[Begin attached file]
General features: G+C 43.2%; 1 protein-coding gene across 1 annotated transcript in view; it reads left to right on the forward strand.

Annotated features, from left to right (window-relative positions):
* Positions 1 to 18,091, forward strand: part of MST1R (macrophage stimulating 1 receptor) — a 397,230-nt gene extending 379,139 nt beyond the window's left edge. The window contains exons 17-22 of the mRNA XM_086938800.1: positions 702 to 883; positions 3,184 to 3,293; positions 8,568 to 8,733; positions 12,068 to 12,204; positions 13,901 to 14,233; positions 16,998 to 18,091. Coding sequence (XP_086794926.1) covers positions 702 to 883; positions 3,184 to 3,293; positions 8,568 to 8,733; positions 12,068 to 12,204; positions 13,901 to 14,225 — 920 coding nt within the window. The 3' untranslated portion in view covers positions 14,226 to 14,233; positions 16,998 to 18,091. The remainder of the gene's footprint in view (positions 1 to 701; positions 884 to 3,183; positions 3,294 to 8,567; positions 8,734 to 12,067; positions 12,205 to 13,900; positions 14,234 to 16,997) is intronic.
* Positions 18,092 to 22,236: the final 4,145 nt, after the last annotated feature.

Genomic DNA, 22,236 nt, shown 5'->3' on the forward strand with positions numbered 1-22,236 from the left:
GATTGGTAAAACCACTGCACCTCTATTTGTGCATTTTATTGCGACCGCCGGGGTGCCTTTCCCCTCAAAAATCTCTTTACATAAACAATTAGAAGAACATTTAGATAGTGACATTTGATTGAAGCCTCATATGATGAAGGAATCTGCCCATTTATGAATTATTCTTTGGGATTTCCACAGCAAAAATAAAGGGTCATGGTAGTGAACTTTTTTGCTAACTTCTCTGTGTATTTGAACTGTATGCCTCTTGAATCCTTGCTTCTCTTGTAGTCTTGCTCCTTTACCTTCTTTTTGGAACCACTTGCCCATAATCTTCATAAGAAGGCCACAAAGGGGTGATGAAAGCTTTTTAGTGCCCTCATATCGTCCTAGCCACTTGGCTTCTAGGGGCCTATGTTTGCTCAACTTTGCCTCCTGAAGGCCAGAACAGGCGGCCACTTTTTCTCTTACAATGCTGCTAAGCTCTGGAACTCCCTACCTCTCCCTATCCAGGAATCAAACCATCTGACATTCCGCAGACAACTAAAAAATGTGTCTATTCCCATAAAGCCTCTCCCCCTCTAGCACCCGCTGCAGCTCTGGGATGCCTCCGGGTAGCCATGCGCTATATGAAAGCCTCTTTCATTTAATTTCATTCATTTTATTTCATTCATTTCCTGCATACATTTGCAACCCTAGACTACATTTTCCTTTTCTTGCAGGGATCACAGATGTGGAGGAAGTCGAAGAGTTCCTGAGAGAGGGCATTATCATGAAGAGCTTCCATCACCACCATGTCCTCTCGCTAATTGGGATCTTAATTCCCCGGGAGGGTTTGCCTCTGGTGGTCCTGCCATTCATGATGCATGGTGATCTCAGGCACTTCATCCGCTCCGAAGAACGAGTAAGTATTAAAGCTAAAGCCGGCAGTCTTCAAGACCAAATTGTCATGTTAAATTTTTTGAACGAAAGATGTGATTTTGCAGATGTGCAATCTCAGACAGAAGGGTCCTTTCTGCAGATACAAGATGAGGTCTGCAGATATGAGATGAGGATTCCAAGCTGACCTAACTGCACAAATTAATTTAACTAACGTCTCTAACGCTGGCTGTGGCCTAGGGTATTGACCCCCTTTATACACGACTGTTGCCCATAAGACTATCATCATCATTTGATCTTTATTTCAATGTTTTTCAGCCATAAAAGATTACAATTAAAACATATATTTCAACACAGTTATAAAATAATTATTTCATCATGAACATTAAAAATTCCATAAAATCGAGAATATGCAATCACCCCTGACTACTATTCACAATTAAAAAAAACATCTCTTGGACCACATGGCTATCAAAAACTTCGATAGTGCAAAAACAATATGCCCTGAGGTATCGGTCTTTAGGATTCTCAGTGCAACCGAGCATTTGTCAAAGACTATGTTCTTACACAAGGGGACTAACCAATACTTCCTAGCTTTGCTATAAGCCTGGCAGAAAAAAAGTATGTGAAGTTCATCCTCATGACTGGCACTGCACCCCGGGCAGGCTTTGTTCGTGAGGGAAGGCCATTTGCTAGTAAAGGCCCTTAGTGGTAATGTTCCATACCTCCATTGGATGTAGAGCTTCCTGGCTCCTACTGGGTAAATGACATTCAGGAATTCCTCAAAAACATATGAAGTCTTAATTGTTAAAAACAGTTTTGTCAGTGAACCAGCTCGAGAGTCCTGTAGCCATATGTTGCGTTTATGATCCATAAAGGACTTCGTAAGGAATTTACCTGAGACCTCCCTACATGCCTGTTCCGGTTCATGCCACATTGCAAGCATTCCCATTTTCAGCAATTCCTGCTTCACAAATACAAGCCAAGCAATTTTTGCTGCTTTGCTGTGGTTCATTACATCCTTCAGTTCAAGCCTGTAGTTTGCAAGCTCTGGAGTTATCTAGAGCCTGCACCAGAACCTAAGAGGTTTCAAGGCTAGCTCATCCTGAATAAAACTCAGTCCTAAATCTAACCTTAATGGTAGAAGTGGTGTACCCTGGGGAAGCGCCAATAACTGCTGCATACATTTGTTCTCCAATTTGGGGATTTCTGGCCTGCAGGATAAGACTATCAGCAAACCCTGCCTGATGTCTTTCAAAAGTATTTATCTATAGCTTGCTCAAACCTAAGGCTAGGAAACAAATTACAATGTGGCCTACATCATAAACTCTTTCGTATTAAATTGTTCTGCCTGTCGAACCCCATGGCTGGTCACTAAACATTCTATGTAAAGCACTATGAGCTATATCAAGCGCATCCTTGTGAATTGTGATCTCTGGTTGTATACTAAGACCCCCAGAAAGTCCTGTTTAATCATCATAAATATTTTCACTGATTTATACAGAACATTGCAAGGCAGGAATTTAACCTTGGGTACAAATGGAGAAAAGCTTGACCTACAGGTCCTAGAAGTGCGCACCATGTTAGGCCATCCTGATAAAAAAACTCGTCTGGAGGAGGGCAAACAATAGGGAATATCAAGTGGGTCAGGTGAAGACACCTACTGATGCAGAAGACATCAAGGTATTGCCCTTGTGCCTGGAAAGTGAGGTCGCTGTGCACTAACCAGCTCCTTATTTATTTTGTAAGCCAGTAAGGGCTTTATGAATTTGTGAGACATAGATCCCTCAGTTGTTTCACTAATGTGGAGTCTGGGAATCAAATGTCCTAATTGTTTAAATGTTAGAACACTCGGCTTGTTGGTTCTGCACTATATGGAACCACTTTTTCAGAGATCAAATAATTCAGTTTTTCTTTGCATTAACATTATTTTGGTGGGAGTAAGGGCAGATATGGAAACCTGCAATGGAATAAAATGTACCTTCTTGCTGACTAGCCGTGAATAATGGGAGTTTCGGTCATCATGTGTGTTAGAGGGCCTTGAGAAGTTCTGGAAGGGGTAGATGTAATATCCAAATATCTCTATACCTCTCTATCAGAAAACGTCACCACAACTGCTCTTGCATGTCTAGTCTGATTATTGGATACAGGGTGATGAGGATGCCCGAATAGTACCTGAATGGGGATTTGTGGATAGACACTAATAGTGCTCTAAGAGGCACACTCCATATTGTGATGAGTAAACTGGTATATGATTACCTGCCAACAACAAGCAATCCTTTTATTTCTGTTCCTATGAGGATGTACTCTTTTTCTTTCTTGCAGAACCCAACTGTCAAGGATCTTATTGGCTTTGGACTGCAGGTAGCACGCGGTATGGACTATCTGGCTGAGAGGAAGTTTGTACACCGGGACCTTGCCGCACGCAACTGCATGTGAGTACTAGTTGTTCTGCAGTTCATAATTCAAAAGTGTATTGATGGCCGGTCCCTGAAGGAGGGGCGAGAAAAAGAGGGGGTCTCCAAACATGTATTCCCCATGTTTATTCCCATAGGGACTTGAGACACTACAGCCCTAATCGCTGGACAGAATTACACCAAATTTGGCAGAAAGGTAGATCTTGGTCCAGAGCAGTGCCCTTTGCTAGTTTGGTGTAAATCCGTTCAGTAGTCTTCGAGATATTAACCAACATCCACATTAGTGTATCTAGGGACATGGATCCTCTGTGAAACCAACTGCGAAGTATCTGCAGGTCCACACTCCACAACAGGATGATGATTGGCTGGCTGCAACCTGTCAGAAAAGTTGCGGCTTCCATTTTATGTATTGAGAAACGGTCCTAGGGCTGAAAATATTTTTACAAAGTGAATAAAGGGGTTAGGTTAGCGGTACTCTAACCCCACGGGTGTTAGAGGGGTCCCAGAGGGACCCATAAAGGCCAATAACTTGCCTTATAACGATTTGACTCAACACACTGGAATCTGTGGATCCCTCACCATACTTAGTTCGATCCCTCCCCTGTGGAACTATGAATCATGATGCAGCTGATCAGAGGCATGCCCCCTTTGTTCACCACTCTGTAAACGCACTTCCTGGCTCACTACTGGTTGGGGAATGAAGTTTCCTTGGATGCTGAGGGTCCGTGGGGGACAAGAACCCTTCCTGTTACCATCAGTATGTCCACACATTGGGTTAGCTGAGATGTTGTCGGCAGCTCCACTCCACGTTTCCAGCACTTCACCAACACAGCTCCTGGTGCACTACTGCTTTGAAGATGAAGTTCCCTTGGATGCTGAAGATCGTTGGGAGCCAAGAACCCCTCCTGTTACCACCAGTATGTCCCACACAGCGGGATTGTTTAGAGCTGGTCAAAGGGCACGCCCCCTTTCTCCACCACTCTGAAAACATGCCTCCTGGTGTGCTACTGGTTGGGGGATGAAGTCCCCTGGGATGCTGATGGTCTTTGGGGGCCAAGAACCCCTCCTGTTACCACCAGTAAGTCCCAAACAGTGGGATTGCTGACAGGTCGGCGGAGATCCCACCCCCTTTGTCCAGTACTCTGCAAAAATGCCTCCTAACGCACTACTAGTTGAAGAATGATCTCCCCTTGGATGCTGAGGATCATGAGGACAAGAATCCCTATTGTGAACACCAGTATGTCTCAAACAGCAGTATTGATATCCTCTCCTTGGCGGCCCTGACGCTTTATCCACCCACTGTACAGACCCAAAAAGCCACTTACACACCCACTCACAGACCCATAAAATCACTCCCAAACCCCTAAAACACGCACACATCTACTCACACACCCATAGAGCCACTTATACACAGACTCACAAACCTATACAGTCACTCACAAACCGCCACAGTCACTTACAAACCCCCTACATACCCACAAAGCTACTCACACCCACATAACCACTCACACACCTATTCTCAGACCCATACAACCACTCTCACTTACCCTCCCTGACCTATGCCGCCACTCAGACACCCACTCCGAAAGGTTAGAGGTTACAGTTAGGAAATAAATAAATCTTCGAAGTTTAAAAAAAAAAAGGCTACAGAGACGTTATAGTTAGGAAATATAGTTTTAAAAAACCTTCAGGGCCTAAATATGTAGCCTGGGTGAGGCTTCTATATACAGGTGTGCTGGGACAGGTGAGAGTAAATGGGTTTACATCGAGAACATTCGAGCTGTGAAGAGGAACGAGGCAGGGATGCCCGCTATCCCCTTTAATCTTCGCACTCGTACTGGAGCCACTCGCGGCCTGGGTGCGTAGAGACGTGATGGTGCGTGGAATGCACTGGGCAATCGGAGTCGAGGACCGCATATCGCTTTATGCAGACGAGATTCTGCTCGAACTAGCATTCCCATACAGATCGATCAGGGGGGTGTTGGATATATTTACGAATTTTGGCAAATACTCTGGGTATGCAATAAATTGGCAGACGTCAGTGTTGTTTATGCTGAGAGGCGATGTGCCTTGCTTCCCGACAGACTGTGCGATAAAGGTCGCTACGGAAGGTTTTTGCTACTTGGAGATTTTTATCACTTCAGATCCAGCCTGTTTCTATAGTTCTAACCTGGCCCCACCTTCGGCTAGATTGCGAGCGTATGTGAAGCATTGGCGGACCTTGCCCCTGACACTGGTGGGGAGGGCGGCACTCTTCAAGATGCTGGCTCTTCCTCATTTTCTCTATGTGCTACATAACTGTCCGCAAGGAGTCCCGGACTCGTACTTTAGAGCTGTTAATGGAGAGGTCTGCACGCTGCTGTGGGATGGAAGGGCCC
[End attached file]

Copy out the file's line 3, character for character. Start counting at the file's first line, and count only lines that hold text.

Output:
* Positions 1 to 18,091, forward strand: part of MST1R (macrophage stimulating 1 receptor) — a 397,230-nt gene extending 379,139 nt beyond the window's left edge. The window contains exons 17-22 of the mRNA XM_086938800.1: positions 702 to 883; positions 3,184 to 3,293; positions 8,568 to 8,733; positions 12,068 to 12,204; positions 13,901 to 14,233; positions 16,998 to 18,091. Coding sequence (XP_086794926.1) covers positions 702 to 883; positions 3,184 to 3,293; positions 8,568 to 8,733; positions 12,068 to 12,204; positions 13,901 to 14,225 — 920 coding nt within the window. The 3' untranslated portion in view covers positions 14,226 to 14,233; positions 16,998 to 18,091. The remainder of the gene's footprint in view (positions 1 to 701; positions 884 to 3,183; positions 3,294 to 8,567; positions 8,734 to 12,067; positions 12,205 to 13,900; positions 14,234 to 16,997) is intronic.